Java
CompletionStage<UpdateResponse> updateCollection =
    SolrSource.fromTupleStream(stream2)
        .map(
            t -> {
              String id = t.fields.get("title").toString();
              String comment = t.fields.get("comment").toString();
              Map<String, Object> m2 = new HashMap<>();
              m2.put("set", (comment + " It's is a good book!!!"));
              Map<String, Map<String, Object>> updates = new HashMap<>();
              updates.put("comment", m2);
              return WriteMessage.<SolrInputDocument>createUpdateMessage("title", id, updates);
            })
        .groupedWithin(5, Duration.ofMillis(10))
        .runWith(
            SolrSink.documents(collectionName, SolrUpdateSettings.create(), solrClient),
            materializer)
        // explicit commit when stream ended
        .thenApply(
            done -> {
              try {
                return solrClient.commit(collectionName);
              } catch (Exception e) {
                throw new IllegalStateException(e);
              }
            });

If a collection contains a router field, use the WriteMessage.createUpdateMessage(...).withRoutingFieldValue(..) to set the router field.

Delete documents by ids

With WriteMessage.createDeleteMessage(id) documents may be deleted by ID. All flow and sink types (documents, beans, typeds) support deleting.

Scala
val deleteDocuments = SolrSource
  .fromTupleStream(stream2)
  .map { tuple: Tuple =>
    val id = tuple.fields.get("title").toString
    WriteMessage.createDeleteMessage[SolrInputDocument](id)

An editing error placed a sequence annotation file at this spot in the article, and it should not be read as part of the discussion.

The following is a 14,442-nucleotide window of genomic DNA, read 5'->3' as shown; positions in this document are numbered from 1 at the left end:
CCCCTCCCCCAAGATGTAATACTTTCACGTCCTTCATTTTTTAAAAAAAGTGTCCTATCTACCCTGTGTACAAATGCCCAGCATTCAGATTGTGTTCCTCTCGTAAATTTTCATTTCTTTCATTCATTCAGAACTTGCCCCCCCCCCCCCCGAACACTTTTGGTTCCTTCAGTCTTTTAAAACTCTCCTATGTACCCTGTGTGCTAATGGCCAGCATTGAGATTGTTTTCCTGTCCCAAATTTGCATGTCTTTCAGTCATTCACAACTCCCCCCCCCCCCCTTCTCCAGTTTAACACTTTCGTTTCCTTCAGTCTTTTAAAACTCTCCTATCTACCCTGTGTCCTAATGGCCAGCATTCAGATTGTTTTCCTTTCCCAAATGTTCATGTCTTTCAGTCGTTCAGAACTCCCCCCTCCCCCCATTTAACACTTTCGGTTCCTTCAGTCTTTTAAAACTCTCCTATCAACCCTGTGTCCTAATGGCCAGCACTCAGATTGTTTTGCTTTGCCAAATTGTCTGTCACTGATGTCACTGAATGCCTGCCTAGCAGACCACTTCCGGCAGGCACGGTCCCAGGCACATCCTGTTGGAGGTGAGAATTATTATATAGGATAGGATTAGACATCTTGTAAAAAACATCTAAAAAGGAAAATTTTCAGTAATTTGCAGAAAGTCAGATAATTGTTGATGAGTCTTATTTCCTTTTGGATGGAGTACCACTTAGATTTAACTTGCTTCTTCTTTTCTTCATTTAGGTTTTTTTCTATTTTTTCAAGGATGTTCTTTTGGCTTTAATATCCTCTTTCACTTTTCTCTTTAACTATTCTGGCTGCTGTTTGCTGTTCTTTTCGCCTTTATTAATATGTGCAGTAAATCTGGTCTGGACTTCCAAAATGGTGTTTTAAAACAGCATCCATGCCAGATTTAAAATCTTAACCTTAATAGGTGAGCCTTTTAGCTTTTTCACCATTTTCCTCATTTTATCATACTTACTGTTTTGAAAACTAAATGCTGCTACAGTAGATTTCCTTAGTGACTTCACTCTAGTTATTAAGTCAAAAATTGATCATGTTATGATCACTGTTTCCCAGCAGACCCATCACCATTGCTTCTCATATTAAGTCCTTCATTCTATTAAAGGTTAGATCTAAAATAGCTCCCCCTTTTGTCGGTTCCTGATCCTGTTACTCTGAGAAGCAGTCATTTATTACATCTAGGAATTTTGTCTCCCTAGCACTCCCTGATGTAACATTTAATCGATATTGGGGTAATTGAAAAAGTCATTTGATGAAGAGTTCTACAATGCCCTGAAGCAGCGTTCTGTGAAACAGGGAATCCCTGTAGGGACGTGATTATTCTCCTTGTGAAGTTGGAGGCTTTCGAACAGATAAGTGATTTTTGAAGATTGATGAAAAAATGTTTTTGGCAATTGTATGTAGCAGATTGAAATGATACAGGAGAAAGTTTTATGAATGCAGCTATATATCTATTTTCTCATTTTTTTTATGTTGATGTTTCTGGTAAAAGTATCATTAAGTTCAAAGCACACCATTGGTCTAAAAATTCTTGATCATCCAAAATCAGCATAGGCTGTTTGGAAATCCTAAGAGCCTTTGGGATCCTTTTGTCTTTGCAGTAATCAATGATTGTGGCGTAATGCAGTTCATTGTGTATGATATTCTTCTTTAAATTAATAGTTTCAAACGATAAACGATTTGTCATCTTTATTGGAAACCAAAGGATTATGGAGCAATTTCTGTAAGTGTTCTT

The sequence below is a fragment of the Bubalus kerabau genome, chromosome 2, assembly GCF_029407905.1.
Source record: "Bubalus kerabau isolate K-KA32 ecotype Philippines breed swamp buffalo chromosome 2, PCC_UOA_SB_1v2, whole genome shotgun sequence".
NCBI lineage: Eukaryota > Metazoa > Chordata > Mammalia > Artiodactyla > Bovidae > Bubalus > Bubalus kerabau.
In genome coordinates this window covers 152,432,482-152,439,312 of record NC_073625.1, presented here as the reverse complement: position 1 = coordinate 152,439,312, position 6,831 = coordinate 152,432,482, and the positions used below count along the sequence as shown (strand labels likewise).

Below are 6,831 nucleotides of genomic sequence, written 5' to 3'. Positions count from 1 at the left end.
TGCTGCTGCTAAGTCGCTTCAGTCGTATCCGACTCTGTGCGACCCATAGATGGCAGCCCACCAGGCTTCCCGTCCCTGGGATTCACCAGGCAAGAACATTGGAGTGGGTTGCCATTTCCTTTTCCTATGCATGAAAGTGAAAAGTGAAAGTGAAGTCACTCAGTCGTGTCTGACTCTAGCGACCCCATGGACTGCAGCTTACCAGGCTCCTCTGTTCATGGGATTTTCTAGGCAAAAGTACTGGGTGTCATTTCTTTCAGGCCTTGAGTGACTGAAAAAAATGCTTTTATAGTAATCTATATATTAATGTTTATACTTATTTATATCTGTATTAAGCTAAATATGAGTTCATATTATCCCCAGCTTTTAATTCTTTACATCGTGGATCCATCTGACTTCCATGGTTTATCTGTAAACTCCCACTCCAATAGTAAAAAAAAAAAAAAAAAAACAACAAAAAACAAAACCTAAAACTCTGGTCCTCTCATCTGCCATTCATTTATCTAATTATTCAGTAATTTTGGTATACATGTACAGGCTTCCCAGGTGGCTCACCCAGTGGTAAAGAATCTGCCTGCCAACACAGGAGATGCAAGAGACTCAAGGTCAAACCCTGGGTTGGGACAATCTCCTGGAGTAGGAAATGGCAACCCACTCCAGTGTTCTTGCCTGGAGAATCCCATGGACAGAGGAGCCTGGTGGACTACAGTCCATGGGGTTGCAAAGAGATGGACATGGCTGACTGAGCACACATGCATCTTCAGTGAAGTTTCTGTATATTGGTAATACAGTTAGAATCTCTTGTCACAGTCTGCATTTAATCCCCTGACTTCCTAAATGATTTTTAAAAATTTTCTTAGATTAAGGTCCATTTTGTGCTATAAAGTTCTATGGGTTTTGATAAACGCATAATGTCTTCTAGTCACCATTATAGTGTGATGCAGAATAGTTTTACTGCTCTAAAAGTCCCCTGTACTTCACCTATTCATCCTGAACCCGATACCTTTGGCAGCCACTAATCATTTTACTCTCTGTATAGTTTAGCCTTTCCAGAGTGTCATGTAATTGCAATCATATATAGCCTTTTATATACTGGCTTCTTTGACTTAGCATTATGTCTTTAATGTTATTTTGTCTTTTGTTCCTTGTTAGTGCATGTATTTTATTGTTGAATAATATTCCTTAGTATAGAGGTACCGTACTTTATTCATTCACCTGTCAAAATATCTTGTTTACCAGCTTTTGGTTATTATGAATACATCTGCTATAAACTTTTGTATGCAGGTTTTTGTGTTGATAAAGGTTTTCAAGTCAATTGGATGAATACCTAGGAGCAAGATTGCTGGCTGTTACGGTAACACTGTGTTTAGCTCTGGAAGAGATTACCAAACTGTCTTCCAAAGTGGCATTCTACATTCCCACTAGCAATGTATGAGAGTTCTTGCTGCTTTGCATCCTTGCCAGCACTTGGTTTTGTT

}
  .groupedWithin(5, 10.millis)
  .runWith(
    SolrSink.documents(collectionName, SolrUpdateSettings())
  )
  // explicit commit when stream ended
  .map { _ =>
    solrClient.commit(collectionName)
  }(commitExecutionContext)
Java
CompletionStage<UpdateResponse> deleteDocuments =
    SolrSource.fromTupleStream(stream2)
        .map(
            t -> {
              String id = tupleToBook.apply(t).title;
              return WriteMessage.<SolrInputDocument>createDeleteMessage(id);
            })
        .groupedWithin(5, Duration.ofMillis(10))
        .runWith(
            SolrSink.documents(collectionName, SolrUpdateSettings.create(), solrClient),
            materializer)
        // explicit commit when stream ended
        .thenApply(
            done -> {
              try {
                return solrClient.commit(collectionName);
              } catch (Exception e) {
                throw new IllegalStateException(e);
              }
            });

Delete documents by query

With WriteMessage.createDeleteByQueryMessage(query) documents matching a query may be deleted. All flow and sink types (documents, beans, typeds) support deleting.

Scala
val deleteByQuery = SolrSource
  .fromTupleStream(stream2)
  .map { tuple: Tuple =>
    val title = tuple.fields.get("title").toString
    WriteMessage.createDeleteByQueryMessage[SolrInputDocument](
      s"""title:"$title" """
    )
  }
  .groupedWithin(5, 10.millis)
  .runWith(
    SolrSink.documents(collectionName, SolrUpdateSettings())
  )
  // explicit commit when stream ended
  .map { _ =>
    solrClient.commit(collectionName)
  }(commitExecutionContext)
Java
CompletionStage<UpdateResponse> deleteByQuery =
    SolrSource.fromTupleStream(stream2)
        .map(
            t -> {
              String id = t.fields.get("title").toString();
              return WriteMessage.<SolrInputDocument>createDeleteByQueryMessage(
                  "title:\"" + id + "\"");
            })
        .groupedWithin(5, Duration.ofMillis(10))
        .runWith(
            SolrSink.documents(collectionName, SolrUpdateSettings.create(), solrClient),
            materializer)
        // explicit commit when stream ended
        .thenApply(
            done -> {
              try {
                return solrClient.commit(collectionName);
              } catch (Exception e) {
                throw new IllegalStateException(e);
              }
            });